Get close: Photographer gives campers advice

Jackson Bacilek, Christian Brennan, Sloane Carfield, Ivy Clark, Chloe Conrad, Kolby Cunningham, Chase Donnelly, Isabella Dyson, Julia Fowler, Shea Goggin, Natalie Harhausen, Marshall Hoover, Hadley Hoskins, Julia Mossinghoff, Sky Mueller, Benjamin Pires, Sarah Pires, Ellie Sterbenz, Isabella Stewart, Audrey Turley, Olivia van Hoorbeek
Junior Journalists

Jake Collins, Caroline Fellows, Gracie Hedenberg, Aerin Johnson, Keillyn Johnson, Riley Mullgardt, Andre Scott, Ashli Wagner
Camp Counselors

Diana Linsley, Webster-Kirkwood Times staff photographer, speaks to the journalism campers about her career. She has worked as a photographer for 18 years. "I do a lot of community events," Linsley said.

Diana Linsley, Webster-Kirkwood Times staff photographer, speaks to the journalism campers about her career on July 15. She has worked as a photographer for 18 years. “I do a lot of community events,” Linsley said.

Diane Linsley, Webster-Kirkwood Times reporter, spoke to journalism campers July 14, about her job as a photographer.

Since beginning her career in 1976, Linsley has had to take into consideration different factors in order to take a photograph. She likes what she does, but it can be difficult.

“You only have one image to tell the story,” Linsley said. She usually takes 50 to 100 and can take up to 400 photos at a single event, but only few will be used in the print copy of the paper.

One of the things that is difficult is having to take pictures on holidays. For example, Linsley often spends Thanksgiving photographing the Webster-Kirkwood Turkey Day game. She also has to take pictures of tragic events that are not always easy, especially when Linsley has to get in close. The one she is most proud of is the image of a funeral for a fallen police officer for which she won a national award.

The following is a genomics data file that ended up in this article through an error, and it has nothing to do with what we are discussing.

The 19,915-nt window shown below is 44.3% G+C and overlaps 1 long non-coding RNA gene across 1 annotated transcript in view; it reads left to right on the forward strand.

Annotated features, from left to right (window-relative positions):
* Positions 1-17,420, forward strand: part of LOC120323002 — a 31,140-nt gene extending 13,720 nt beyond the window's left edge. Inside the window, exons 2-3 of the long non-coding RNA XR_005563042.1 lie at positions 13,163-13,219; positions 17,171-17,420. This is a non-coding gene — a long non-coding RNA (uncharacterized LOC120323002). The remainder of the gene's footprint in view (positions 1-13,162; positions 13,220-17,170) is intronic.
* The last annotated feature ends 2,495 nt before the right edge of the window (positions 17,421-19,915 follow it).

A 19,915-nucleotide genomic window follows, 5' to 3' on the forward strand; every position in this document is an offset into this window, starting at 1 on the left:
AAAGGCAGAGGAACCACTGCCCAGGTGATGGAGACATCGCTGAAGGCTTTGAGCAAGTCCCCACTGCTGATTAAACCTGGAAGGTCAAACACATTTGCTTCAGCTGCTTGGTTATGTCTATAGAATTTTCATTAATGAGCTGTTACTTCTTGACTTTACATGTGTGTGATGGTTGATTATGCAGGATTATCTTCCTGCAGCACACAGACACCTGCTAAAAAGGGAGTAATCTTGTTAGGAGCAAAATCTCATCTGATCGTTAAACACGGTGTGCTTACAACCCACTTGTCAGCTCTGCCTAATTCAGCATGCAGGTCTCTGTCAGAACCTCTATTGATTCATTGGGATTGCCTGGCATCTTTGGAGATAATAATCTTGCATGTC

Linsley’s favorite photos to take, however, are feature photos. She likes to make people laugh with the images. She doesn’t mind when people call her about a fox in their backyard and will wait several hours in order to take the picture. She enjoys the variety of the photographs she takes.

She said the camera was a buffer between her and the person she photographing. She said it’s easy to take photos with it in between her and her subject.

The events she attends don’t have to big in order for her to take a good picture. She illustrated this with a photo she took of a Boy Scout soap box racing event which won an award.

Linsley has won about 15 awards, usually one or two a year and has worked 12 years for the Webster-Kirkwood Times as staff photographer and six years as a free lance photographer.

Her first photographic job was as an intern with the Alton Telegraph.

“Pay attention to the world around you and try to tell the story,” Linsley said.



Categories: Features, Junior Journalists

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